Do you remember when you used to go to gigs, get drunk and then, due to situations beyond your control, you ended up missing the last bus/train/ having no money for a cab and being stuck in some horrible town centre waiting for a rescue from mom/dad/or the morning bus? That is pretty much what happens to Mark Watney (Matt Damon) in The Martian.
Both Mars, and Ridley Scott have been subjects of press speculation over the last week or so. As I write this, NASA are preparing a press conference to make a major announcement about the “Red Planet” – I am guess on something to do with water… Last week Ridley Scott was staking his claim to some serious plot-losing with a series of garbled interviews about his Alien prequel Prometheus and its many parts and something to do with the poet Milton…
The Martian blurs that line between did happen and could happen. It offers a more plausible scenario than Gravity and steps up the visual engagement from Apollo 13. For a good length of the movie we are focussed on Watney and his methodical approach to a potentially insurmountable problem. This could be the point at which the whole film falls apart, and yet it doesn’t. Scott, the director is a very capable world-builder. He may not get it 100% every time (as many of Prometheus‘ detractors will attest) but here he gives us Mars, the red/dead planet, as a challenge. There are no alien threats, and no hints at monsters lurking behind doors. The threat here is the enormity of the challenge. The fear is the lack of anything beyond ingenuity and human perseverance to survive.
Matt Damon has spoken about his lack of desire to play the traditional hero, instead preferring to be the character to whom things happen. He is a good choice of actor for Watney and he plays it with an endearing subtlety of touch. That is not to say that he is boring – far from it, we get characterisation through the use of video-logging (with some good product placement for go-pro…)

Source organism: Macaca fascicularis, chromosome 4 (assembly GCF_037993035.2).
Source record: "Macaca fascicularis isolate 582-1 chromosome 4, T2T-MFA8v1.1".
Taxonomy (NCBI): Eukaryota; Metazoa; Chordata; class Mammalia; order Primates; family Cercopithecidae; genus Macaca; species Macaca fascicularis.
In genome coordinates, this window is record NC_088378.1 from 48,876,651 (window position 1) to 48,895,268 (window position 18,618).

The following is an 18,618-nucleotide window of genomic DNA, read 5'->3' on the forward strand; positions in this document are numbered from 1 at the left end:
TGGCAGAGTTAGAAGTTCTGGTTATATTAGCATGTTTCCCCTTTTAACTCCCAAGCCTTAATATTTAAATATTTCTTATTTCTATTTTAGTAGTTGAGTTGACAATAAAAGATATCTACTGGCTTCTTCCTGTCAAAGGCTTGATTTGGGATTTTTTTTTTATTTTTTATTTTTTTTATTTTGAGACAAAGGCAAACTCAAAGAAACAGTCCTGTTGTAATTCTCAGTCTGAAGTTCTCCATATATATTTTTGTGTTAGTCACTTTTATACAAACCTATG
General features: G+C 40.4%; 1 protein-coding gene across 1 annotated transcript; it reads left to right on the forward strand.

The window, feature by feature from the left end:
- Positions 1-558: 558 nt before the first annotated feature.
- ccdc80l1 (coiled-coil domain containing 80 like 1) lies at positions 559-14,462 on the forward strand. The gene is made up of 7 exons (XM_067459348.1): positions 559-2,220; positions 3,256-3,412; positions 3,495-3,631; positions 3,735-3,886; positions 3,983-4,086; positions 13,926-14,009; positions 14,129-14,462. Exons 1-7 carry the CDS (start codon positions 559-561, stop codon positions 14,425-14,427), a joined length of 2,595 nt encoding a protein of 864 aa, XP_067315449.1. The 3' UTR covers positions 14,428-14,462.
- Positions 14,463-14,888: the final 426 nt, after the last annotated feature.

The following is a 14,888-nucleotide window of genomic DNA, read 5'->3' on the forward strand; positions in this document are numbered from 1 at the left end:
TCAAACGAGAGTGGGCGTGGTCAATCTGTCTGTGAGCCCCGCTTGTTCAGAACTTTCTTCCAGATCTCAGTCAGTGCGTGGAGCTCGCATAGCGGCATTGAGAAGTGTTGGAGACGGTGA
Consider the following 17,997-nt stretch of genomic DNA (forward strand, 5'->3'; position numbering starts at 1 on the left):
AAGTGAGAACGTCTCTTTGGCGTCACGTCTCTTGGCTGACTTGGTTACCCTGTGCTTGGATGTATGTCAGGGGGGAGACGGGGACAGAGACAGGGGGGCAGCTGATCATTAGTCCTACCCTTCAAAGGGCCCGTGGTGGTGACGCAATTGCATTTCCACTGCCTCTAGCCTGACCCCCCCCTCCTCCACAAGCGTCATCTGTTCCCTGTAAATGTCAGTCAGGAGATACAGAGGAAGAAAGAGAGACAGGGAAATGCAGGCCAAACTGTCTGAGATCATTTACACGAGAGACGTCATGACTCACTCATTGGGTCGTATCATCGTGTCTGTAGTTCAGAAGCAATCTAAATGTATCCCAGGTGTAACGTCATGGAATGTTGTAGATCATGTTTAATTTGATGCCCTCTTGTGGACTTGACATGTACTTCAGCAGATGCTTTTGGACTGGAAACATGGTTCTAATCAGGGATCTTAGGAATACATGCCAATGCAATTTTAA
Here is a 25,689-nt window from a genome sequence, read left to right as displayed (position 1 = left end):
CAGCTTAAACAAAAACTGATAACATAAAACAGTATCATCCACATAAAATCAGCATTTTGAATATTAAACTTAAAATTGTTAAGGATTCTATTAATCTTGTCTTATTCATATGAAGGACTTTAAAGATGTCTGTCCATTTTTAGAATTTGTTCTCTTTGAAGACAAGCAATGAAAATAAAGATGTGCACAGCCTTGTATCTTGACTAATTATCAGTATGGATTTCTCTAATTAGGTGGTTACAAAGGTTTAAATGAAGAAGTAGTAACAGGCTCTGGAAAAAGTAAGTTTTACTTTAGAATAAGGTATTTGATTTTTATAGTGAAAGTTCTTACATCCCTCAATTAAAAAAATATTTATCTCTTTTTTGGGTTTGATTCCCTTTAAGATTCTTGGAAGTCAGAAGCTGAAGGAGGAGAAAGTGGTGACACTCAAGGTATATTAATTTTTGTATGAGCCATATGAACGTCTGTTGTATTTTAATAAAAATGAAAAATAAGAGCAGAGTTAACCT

Like a lot of Ridley Scott films, the focus is on the human spirit and the reactions to situations that define us. There is the conflict of logical action versus the emotional need which shifts slowly through the film, especially in the representation of the NASA ground crew.
The Martian has a strong cast beyond Damon; Chiwetel Ejiofor and Mackenzie Davis shine out as the heart of the space program in Mission Control.
At nearly 2 1/2 hours, this is not a short movie. It sustains your interest throughout and the pacing is spot on. The 3D is not painful and doesn’t play at depth for depth sake.
Should you go?
Having only read reviews of the source material book (by Andy Weir) which grumble about the lack of action, I would say that this is not an issue with The Martian as a film. It is a pretty tense ride – interspersed with dialogue which never drops into the hack.
It takes between 150 and 300 days to reach Mars. The Martian doesn’t feel that long. 8.5 out of a possible warp factor of 10.
John doesn’t have any desire to go to Mars. He has trouble being motivated to go to Birmingham. Mrs L thinks that being an astronaut is a poor career choice. We both have the utmost respect for anyone who is crazy enough to go into space.
If you fancy reading the book then here is an affiliate link to Amazon – if you use it then I get a little commission too.